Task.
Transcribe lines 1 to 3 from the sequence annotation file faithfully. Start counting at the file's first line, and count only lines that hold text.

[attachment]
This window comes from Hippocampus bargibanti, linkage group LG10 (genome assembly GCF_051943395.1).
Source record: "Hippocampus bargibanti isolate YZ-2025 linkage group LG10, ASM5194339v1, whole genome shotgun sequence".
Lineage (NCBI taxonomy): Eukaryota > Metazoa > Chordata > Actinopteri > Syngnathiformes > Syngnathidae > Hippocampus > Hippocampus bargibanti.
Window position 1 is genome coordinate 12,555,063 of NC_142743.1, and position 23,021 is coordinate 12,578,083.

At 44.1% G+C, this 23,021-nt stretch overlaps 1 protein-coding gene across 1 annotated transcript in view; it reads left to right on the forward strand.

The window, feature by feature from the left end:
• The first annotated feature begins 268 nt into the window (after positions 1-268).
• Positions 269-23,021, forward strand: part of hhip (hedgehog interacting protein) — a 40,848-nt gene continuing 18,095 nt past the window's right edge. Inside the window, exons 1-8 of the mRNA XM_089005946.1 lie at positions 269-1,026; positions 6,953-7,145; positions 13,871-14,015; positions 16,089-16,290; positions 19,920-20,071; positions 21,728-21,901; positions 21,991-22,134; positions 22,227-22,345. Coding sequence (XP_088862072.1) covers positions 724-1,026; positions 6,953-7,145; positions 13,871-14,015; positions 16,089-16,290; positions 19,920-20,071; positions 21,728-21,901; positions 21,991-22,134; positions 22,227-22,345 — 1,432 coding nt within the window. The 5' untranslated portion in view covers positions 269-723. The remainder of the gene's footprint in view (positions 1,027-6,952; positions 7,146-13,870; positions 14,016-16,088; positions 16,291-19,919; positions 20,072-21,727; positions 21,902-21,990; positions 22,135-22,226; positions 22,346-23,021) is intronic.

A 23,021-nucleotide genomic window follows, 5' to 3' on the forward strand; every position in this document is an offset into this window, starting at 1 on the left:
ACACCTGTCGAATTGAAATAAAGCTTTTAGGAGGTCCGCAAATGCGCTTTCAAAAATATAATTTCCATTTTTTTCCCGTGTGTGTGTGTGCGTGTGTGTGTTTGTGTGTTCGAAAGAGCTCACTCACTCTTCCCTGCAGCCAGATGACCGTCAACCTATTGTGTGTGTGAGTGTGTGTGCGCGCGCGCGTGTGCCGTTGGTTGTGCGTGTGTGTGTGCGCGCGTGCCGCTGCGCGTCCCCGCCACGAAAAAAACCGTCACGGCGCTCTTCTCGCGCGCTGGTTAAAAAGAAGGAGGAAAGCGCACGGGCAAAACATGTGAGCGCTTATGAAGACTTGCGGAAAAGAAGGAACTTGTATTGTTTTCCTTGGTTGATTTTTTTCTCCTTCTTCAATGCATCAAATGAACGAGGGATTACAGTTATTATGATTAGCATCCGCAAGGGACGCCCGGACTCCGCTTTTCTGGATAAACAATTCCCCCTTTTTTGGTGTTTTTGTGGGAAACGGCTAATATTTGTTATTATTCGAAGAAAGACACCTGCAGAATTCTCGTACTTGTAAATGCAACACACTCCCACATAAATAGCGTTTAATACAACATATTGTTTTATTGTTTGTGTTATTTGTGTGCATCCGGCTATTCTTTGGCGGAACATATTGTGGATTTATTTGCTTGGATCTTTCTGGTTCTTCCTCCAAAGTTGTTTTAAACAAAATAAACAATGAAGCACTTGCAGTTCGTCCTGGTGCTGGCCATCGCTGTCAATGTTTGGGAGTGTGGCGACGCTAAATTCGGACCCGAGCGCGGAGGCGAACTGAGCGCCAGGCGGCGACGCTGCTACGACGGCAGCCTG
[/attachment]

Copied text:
This window comes from Hippocampus bargibanti, linkage group LG10 (genome assembly GCF_051943395.1).
Source record: "Hippocampus bargibanti isolate YZ-2025 linkage group LG10, ASM5194339v1, whole genome shotgun sequence".
Lineage (NCBI taxonomy): Eukaryota > Metazoa > Chordata > Actinopteri > Syngnathiformes > Syngnathidae > Hippocampus > Hippocampus bargibanti.